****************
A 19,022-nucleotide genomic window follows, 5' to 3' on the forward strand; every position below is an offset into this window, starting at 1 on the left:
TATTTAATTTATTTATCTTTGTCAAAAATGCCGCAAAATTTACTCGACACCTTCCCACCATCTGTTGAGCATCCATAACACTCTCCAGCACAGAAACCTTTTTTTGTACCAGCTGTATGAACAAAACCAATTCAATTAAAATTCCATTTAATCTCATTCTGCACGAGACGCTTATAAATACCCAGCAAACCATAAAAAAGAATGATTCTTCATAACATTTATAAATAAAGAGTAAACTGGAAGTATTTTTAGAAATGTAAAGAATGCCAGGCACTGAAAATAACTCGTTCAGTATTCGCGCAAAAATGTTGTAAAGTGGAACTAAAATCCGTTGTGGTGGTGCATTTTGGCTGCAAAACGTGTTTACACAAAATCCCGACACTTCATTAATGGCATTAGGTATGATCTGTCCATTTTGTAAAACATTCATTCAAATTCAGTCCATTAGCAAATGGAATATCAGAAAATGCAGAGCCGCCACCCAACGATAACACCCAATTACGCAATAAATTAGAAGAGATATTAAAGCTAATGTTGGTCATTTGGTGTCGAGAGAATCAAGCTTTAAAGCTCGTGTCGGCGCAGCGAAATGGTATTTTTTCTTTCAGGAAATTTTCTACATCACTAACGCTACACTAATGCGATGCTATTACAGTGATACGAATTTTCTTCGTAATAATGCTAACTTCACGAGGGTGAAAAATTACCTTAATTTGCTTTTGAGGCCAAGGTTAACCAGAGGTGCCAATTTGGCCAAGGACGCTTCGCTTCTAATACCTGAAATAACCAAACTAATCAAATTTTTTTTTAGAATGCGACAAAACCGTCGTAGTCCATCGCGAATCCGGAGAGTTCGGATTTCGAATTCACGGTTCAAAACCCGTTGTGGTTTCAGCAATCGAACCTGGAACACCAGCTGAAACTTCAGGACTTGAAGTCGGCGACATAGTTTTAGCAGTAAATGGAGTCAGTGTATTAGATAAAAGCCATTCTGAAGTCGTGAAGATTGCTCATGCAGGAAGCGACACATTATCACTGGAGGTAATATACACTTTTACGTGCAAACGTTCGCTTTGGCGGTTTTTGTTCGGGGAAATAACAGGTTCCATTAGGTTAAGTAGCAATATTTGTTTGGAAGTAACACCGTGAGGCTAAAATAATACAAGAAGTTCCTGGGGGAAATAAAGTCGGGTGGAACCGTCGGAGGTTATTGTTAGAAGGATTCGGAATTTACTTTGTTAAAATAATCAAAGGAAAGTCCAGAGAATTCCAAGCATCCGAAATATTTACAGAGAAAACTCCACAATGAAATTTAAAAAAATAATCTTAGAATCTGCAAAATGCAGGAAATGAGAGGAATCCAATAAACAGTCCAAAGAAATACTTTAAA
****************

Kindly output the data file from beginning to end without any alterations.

A 19,022-nucleotide genomic window follows, 5' to 3' on the forward strand; every position below is an offset into this window, starting at 1 on the left:
TATTTAATTTATTTATCTTTGTCAAAAATGCCGCAAAATTTACTCGACACCTTCCCACCATCTGTTGAGCATCCATAACACTCTCCAGCACAGAAACCTTTTTTTGTACCAGCTGTATGAACAAAACCAATTCAATTAAAATTCCATTTAATCTCATTCTGCACGAGACGCTTATAAATACCCAGCAAACCATAAAAAAGAATGATTCTTCATAACATTTATAAATAAAGAGTAAACTGGAAGTATTTTTAGAAATGTAAAGAATGCCAGGCACTGAAAATAACTCGTTCAGTATTCGCGCAAAAATGTTGTAAAGTGGAACTAAAATCCGTTGTGGTGGTGCATTTTGGCTGCAAAACGTGTTTACACAAAATCCCGACACTTCATTAATGGCATTAGGTATGATCTGTCCATTTTGTAAAACATTCATTCAAATTCAGTCCATTAGCAAATGGAATATCAGAAAATGCAGAGCCGCCACCCAACGATAACACCCAATTACGCAATAAATTAGAAGAGATATTAAAGCTAATGTTGGTCATTTGGTGTCGAGAGAATCAAGCTTTAAAGCTCGTGTCGGCGCAGCGAAATGGTATTTTTTCTTTCAGGAAATTTTCTACATCACTAACGCTACACTAATGCGATGCTATTACAGTGATACGAATTTTCTTCGTAATAATGCTAACTTCACGAGGGTGAAAAATTACCTTAATTTGCTTTTGAGGCCAAGGTTAACCAGAGGTGCCAATTTGGCCAAGGACGCTTCGCTTCTAATACCTGAAATAACCAAACTAATCAAATTTTTTTTTAGAATGCGACAAAACCGTCGTAGTCCATCGCGAATCCGGAGAGTTCGGATTTCGAATTCACGGTTCAAAACCCGTTGTGGTTTCAGCAATCGAACCTGGAACACCAGCTGAAACTTCAGGACTTGAAGTCGGCGACATAGTTTTAGCAGTAAATGGAGTCAGTGTATTAGATAAAAGCCATTCTGAAGTCGTGAAGATTGCTCATGCAGGAAGCGACACATTATCACTGGAGGTAATATACACTTTTACGTGCAAACGTTCGCTTTGGCGGTTTTTGTTCGGGGAAATAACAGGTTCCATTAGGTTAAGTAGCAATATTTGTTTGGAAGTAACACCGTGAGGCTAAAATAATACAAGAAGTTCCTGGGGGAAATAAAGTCGGGTGGAACCGTCGGAGGTTATTGTTAGAAGGATTCGGAATTTACTTTGTTAAAATAATCAAAGGAAAGTCCAGAGAATTCCAAGCATCCGAAATATTTACAGAGAAAACTCCACAATGAAATTTAAAAAAATAATCTTAGAATCTGCAAAATGCAGGAAATGAGAGGAATCCAATAAACAGTCCAAAGAAATACTTTAAA